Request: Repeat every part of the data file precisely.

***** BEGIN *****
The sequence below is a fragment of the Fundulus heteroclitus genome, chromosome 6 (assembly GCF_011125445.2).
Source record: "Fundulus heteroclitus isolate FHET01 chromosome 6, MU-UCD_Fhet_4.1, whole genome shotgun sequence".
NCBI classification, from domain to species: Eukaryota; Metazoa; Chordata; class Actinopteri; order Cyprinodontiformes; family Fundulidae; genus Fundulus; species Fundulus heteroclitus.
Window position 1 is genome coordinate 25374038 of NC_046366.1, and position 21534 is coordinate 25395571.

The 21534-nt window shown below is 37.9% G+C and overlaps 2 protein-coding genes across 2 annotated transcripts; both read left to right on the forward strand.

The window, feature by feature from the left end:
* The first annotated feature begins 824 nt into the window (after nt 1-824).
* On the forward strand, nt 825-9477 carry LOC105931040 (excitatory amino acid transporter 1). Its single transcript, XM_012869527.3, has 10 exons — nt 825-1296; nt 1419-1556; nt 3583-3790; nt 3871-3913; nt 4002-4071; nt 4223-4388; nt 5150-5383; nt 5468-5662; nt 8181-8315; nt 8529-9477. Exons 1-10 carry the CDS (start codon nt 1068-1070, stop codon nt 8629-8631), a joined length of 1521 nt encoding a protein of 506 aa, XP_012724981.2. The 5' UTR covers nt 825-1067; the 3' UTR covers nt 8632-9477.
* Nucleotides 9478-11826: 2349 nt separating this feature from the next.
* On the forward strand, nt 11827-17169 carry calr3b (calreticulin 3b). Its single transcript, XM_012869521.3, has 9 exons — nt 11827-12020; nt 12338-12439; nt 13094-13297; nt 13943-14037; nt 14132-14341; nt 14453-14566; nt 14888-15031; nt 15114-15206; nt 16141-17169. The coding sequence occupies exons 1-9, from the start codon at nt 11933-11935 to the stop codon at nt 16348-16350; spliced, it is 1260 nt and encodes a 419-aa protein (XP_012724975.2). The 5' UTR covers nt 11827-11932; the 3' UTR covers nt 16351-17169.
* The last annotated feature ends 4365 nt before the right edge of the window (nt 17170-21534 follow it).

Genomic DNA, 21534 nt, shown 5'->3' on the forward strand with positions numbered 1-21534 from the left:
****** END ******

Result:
The sequence below is a fragment of the Fundulus heteroclitus genome, chromosome 6 (assembly GCF_011125445.2).
Source record: "Fundulus heteroclitus isolate FHET01 chromosome 6, MU-UCD_Fhet_4.1, whole genome shotgun sequence".
NCBI classification, from domain to species: Eukaryota; Metazoa; Chordata; class Actinopteri; order Cyprinodontiformes; family Fundulidae; genus Fundulus; species Fundulus heteroclitus.
Window position 1 is genome coordinate 25374038 of NC_046366.1, and position 21534 is coordinate 25395571.

The 21534-nt window shown below is 37.9% G+C and overlaps 2 protein-coding genes across 2 annotated transcripts; both read left to right on the forward strand.

The window, feature by feature from the left end:
* The first annotated feature begins 824 nt into the window (after nt 1-824).
* On the forward strand, nt 825-9477 carry LOC105931040 (excitatory amino acid transporter 1). Its single transcript, XM_012869527.3, has 10 exons — nt 825-1296; nt 1419-1556; nt 3583-3790; nt 3871-3913; nt 4002-4071; nt 4223-4388; nt 5150-5383; nt 5468-5662; nt 8181-8315; nt 8529-9477. Exons 1-10 carry the CDS (start codon nt 1068-1070, stop codon nt 8629-8631), a joined length of 1521 nt encoding a protein of 506 aa, XP_012724981.2. The 5' UTR covers nt 825-1067; the 3' UTR covers nt 8632-9477.
* Nucleotides 9478-11826: 2349 nt separating this feature from the next.
* On the forward strand, nt 11827-17169 carry calr3b (calreticulin 3b). Its single transcript, XM_012869521.3, has 9 exons — nt 11827-12020; nt 12338-12439; nt 13094-13297; nt 13943-14037; nt 14132-14341; nt 14453-14566; nt 14888-15031; nt 15114-15206; nt 16141-17169. The coding sequence occupies exons 1-9, from the start codon at nt 11933-11935 to the stop codon at nt 16348-16350; spliced, it is 1260 nt and encodes a 419-aa protein (XP_012724975.2). The 5' UTR covers nt 11827-11932; the 3' UTR covers nt 16351-17169.
* The last annotated feature ends 4365 nt before the right edge of the window (nt 17170-21534 follow it).

Genomic DNA, 21534 nt, shown 5'->3' on the forward strand with positions numbered 1-21534 from the left: